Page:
If I were told that I am accountable for certain actions of mine, I would be in a very awkward position unless I knew ---
• What I am accountable for and
• To whom I am accountable.
As far as I can see, I would not be able to make a sensible response to the query whether I have successfully accounted for my actions unless and until I have received reasonable answers to these two questions.
Now, if my actions are guided by the norms of several groups, for instance, fund providers, political poltroonery etc., on the one hand, and one or more concrete needs of a social group on the other, my position will be extremely difficult with respect to the two questions above.
Then, are my actions to be accountable with reference to ---
• Norms of the fund provider,
• A parcel of politicians or
• One or more concrete needs of a social group my actions are intended to satisfy?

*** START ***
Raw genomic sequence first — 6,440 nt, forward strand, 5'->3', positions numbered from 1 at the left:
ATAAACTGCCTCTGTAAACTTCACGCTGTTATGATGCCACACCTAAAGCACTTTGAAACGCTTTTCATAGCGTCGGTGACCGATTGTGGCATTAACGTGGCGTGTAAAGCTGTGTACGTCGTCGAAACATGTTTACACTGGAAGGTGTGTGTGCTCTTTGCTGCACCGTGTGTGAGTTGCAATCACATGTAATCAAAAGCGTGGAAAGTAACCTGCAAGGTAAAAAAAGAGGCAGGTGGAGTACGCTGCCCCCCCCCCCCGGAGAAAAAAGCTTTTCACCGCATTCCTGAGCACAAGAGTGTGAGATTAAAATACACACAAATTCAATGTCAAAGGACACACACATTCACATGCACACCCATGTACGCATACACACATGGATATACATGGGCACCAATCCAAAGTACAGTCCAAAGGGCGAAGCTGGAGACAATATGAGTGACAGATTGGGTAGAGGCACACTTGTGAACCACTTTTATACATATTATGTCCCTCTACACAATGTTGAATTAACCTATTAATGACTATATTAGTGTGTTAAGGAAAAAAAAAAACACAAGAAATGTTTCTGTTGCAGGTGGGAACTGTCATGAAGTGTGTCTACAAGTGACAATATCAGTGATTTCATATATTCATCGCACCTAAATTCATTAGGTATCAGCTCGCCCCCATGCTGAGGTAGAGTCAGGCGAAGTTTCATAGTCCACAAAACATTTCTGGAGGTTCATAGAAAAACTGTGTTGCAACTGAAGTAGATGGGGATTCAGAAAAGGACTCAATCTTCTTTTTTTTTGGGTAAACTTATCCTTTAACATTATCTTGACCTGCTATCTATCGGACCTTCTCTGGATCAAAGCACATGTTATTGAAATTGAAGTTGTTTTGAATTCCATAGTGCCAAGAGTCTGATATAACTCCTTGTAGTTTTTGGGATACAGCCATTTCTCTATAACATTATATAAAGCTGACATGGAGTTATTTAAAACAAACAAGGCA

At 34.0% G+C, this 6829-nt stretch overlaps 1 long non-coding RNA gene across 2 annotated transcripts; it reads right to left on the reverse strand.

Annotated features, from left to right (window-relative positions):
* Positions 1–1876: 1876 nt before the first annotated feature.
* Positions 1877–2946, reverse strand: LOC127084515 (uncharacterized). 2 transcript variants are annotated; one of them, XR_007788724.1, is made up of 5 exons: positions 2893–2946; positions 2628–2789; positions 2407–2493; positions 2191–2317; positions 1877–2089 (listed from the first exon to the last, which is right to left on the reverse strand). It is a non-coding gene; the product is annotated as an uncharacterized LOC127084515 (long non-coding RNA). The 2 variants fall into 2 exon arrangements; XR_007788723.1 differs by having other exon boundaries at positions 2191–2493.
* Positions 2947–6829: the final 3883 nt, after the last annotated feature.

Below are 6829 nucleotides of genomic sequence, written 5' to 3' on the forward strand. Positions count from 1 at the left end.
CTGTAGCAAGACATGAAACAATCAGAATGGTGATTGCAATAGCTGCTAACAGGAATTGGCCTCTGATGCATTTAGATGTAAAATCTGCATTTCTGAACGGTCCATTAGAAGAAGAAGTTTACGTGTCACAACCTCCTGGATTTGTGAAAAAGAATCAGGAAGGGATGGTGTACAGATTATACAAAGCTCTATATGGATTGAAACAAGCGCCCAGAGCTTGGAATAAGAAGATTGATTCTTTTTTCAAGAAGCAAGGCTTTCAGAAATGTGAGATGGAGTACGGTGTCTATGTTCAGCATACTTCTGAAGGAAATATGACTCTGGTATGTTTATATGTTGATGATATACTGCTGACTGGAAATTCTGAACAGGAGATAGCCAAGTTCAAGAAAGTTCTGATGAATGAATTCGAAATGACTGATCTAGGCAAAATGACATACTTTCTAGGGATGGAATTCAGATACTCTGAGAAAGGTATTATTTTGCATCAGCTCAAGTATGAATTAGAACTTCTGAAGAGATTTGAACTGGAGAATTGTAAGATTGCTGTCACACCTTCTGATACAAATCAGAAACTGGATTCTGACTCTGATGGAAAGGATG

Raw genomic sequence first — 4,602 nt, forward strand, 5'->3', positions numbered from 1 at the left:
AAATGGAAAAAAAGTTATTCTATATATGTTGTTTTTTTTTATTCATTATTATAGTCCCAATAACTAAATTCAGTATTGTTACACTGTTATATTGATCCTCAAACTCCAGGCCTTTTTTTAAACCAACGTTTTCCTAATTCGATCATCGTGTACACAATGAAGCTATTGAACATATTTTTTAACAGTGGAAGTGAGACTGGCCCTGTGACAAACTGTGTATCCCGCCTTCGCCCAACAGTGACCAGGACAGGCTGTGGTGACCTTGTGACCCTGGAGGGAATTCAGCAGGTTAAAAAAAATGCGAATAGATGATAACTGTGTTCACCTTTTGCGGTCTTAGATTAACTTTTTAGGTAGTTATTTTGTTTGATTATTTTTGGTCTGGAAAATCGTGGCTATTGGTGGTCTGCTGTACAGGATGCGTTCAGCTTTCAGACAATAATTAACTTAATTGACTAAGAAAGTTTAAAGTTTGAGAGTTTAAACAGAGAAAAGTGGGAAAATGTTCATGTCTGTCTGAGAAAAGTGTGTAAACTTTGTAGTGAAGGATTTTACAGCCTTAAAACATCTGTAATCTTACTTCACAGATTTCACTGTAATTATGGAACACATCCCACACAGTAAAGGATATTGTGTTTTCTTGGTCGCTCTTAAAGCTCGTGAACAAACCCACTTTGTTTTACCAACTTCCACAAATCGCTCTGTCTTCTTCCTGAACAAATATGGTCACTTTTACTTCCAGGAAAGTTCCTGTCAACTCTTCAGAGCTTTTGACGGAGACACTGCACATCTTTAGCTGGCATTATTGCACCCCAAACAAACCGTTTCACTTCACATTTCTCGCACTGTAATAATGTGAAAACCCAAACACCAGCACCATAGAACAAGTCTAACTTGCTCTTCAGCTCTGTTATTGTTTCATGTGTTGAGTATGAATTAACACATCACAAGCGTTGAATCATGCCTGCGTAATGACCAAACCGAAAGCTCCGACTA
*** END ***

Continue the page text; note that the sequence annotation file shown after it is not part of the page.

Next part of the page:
So far in this discussion, most participants seem to believe that the answers to above questions are reconcilable. Indeed, in a cooperative world it would be so, but most people champion a competitive environment.
The same difficulty becomes even more glaring, when one has to face fund providers, politicians and the most vociferous representatives of a ‘target group.’
Perhaps, it is time the evaluators paused for a moment to check their basic premises carefully, for when we face what may seem irreconcilable, an impartial examination of our premises would show us that one or more of them is untenable.
The perceptive reader may already have noticed that ‘neutrality’, ‘impartiality’ and ‘objectivity’ are terms relative to the norms used by fund providers, politicians, target groups not to mention what is humourously called ‘media’. Under these circumstances, ‘independence’ becomes an extremely questionable notion.